Considering those who chose to work in solitude, those inventors, novelists, philosophers, discoverers, etc., such as Darwin, James Baldwin, preferring solitude looks like a very good thing. In fact, for some individuals, it's the best way to be. Compare their lives with those of “holy” individuals who have embraced solitude. There's a big difference between us and them. The “holy ones” want to be alone so they can wrap themselves inside themselves, call this enraptment ”God” or “Presence,” and ponder what they learned about the God and/or Presence by intellectually masturbating in their minds. I have read some of their accounts. They interpret their thoughts in solitude as a great access to spiritual wisdom. Our solitude, on the other hand, involves being intellectually engaged in the realities outside ourselves.

I take my place among a long line of traditional loners: independent heretics, blasphemers, and freethinkersNow, I understand there are people who need people, mostly women, who feel incomplete without others. Many find this need met in congregations. This is one reason I would never fit into a church group. I'm a loner who just happens to go through the minimum of motions to function in society. Now, regular churchgoers will never relate to me, and I understand why. It's against my nature to want to be among those who don't want to think with any depth. For example: They may be shocked if I mention their Jesus might have been thought to be gay in Jewish society, where it was expected a man of his age should be married with children. People go to church to avoid uncomfortable truths that I accept. This applies to any freethinker in that setting. Nobody wants to hear about your struggles with and overcoming of doubts, in the same way society wants to keep the poor and victims locked away out of sight. This makes me an outlier, if not an outcast. It's an honor to be a failure in such company.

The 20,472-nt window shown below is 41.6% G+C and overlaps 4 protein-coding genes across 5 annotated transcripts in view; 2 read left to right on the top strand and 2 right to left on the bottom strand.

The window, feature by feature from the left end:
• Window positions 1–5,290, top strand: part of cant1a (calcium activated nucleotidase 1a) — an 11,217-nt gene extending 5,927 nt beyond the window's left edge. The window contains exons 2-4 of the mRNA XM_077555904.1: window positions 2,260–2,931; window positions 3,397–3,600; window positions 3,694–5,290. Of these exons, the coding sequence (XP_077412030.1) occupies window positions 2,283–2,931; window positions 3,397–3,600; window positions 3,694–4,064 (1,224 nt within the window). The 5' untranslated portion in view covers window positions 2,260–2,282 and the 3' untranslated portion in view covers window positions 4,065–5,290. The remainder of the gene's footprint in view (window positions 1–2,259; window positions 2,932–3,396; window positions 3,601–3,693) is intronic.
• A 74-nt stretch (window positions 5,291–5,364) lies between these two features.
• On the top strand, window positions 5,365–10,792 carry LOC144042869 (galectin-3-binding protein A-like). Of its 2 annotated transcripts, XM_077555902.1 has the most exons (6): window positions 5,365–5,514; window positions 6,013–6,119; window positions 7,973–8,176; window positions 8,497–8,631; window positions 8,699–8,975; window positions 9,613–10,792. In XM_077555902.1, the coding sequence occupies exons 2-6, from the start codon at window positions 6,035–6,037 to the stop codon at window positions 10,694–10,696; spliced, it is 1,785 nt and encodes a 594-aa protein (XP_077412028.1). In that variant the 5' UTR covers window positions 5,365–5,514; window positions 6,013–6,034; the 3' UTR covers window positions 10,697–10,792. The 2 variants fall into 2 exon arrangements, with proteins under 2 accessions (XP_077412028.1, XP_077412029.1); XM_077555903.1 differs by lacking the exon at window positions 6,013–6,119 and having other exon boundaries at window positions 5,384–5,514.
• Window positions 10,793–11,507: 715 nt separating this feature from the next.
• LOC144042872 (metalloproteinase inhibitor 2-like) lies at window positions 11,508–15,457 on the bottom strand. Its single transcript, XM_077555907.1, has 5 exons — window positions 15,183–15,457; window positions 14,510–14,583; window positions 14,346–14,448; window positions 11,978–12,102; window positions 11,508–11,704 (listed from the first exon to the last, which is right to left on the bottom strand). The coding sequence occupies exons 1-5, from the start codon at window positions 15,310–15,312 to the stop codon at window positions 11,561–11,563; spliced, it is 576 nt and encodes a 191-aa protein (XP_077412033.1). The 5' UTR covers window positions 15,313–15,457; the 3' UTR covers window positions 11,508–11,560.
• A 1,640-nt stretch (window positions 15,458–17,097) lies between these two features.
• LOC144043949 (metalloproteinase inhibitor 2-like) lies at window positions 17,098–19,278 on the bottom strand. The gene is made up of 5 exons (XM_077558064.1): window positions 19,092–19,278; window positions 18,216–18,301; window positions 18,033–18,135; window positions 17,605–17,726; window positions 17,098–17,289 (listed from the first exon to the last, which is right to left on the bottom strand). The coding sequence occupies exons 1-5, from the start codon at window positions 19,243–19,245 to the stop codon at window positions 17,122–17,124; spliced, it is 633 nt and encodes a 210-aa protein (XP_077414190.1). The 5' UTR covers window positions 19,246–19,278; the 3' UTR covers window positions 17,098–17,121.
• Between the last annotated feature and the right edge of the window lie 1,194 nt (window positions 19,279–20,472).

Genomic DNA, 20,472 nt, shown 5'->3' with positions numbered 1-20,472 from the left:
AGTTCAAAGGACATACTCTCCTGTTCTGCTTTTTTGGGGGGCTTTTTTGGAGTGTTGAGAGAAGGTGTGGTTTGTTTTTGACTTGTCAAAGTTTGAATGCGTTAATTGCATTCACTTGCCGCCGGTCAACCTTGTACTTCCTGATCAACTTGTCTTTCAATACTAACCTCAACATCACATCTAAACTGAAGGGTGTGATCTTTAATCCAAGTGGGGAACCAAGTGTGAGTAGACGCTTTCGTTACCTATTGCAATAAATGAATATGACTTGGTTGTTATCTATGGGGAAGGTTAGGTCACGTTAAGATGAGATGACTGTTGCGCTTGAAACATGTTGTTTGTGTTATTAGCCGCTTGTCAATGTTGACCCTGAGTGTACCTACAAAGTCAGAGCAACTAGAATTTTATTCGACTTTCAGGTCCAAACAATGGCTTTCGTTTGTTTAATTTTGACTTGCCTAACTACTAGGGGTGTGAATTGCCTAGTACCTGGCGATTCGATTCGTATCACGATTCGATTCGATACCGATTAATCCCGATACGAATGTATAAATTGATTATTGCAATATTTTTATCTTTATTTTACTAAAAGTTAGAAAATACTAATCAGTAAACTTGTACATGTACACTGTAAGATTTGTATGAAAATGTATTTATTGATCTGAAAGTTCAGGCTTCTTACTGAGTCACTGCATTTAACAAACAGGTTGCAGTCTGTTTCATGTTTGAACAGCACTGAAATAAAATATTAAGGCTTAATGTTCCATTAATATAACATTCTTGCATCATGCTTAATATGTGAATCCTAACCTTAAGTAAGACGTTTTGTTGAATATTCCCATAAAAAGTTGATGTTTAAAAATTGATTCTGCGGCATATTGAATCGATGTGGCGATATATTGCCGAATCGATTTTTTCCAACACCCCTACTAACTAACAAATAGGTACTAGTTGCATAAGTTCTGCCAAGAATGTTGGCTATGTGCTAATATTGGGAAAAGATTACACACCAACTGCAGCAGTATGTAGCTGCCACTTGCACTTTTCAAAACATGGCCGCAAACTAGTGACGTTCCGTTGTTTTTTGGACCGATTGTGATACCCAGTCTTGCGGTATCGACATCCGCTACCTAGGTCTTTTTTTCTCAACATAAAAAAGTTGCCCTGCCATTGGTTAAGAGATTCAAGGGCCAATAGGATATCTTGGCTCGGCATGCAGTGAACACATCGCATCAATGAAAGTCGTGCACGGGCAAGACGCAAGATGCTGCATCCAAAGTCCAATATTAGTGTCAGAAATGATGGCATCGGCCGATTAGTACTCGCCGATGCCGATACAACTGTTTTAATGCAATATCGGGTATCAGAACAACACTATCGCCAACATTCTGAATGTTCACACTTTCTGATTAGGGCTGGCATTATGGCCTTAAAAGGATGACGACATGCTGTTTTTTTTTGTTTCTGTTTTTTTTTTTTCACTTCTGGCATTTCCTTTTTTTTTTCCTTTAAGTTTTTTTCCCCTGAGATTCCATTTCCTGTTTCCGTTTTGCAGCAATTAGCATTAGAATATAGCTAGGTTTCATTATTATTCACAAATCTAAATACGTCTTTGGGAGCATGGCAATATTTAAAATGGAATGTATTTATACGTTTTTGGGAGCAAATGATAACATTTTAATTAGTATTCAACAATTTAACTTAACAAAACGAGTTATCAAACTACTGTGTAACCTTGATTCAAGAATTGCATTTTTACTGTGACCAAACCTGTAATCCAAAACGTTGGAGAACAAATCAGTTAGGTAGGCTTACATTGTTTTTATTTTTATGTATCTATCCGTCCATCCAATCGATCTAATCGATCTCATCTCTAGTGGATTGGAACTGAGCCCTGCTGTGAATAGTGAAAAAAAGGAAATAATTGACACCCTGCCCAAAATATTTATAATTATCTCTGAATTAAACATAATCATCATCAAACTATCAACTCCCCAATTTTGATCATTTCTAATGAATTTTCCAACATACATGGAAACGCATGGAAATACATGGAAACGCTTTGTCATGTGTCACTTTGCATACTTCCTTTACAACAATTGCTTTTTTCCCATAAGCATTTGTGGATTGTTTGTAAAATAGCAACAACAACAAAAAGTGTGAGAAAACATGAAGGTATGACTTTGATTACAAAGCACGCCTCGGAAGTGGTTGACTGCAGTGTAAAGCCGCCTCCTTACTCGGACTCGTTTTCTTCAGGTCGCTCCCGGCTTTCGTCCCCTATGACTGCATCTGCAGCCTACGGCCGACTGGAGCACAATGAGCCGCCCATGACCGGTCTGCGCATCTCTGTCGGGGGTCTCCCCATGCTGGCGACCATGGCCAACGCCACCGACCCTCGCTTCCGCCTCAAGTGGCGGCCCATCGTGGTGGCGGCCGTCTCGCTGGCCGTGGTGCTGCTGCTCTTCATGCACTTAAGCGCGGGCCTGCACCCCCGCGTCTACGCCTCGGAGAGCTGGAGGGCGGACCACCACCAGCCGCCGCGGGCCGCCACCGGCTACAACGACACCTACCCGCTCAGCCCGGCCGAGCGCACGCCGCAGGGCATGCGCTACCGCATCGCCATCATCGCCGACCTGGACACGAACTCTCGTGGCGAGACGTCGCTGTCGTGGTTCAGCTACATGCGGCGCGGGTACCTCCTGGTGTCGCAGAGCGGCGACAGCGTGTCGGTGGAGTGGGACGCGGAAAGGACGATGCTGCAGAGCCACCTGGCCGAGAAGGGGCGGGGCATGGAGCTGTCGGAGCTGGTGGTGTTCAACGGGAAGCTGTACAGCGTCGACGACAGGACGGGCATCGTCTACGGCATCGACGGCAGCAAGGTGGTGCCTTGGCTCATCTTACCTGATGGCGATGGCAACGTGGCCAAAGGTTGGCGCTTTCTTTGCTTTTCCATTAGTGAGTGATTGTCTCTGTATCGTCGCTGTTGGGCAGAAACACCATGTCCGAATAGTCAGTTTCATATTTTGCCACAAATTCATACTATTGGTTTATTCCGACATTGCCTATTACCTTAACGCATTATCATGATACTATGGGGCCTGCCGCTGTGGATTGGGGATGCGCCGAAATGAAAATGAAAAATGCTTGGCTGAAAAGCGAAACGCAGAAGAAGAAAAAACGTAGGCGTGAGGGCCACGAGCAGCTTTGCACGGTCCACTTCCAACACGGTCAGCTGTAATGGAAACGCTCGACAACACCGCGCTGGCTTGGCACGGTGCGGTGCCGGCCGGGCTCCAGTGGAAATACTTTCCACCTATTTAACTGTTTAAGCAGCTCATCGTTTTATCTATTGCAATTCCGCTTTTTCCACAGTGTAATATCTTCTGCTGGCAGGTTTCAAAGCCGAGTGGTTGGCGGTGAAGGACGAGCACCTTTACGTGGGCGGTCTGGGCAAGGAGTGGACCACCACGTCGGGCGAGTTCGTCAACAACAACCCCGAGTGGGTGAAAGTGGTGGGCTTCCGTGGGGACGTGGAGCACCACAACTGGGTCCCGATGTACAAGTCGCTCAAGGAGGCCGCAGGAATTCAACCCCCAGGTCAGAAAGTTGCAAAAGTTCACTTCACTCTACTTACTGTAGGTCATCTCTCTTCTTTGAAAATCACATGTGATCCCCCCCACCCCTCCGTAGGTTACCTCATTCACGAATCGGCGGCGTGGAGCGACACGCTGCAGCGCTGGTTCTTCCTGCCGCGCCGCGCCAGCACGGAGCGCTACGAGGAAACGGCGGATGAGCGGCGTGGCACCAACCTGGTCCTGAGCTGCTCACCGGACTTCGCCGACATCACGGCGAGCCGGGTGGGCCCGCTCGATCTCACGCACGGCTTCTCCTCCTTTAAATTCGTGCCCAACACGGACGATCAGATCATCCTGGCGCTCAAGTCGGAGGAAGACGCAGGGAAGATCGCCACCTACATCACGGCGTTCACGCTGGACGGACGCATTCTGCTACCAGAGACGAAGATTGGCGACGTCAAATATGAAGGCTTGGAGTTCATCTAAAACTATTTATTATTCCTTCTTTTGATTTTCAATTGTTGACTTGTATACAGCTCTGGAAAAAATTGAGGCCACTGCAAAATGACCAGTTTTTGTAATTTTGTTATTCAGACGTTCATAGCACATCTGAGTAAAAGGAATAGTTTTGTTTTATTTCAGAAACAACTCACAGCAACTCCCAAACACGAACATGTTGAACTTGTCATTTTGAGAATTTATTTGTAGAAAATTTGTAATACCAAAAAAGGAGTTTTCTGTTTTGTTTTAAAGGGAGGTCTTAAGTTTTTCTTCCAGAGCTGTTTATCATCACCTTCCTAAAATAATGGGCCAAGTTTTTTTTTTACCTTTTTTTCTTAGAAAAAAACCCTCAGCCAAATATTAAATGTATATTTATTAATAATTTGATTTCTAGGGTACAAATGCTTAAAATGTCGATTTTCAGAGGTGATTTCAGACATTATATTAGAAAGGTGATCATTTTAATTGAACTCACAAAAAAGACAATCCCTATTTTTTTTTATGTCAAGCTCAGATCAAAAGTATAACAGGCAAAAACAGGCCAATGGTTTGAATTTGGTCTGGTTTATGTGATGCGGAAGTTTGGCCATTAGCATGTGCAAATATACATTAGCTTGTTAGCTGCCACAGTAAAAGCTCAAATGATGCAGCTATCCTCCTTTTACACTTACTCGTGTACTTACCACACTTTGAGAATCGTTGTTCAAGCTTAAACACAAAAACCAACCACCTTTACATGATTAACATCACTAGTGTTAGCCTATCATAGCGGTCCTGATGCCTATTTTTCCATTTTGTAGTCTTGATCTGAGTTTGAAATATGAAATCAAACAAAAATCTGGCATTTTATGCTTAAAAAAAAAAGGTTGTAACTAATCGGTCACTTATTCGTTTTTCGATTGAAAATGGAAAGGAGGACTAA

And so I take my place among a long line of traditional loners: independent heretics, blasphemers, and freethinkers who are condemned, shunned, persecuted, and ignored. Despite our solitary state, maybe we have an obligation, a burden: We loners are needed, so we shouldn't keep our mouths shut. Usually, it takes a very long time until, “The freethinking of today becomes the common sense of tomorrow.” All of which is to say, to those who are suffering with the loss of friends, family, and community: it's okay you are alone. Think about it. Maybe, just maybe, you always have been. You just never had the chance to think about it before. There are worse things, such as being welcome as long as you agree not to be yourself. Meanwhile, I and my pains will have to be as one person.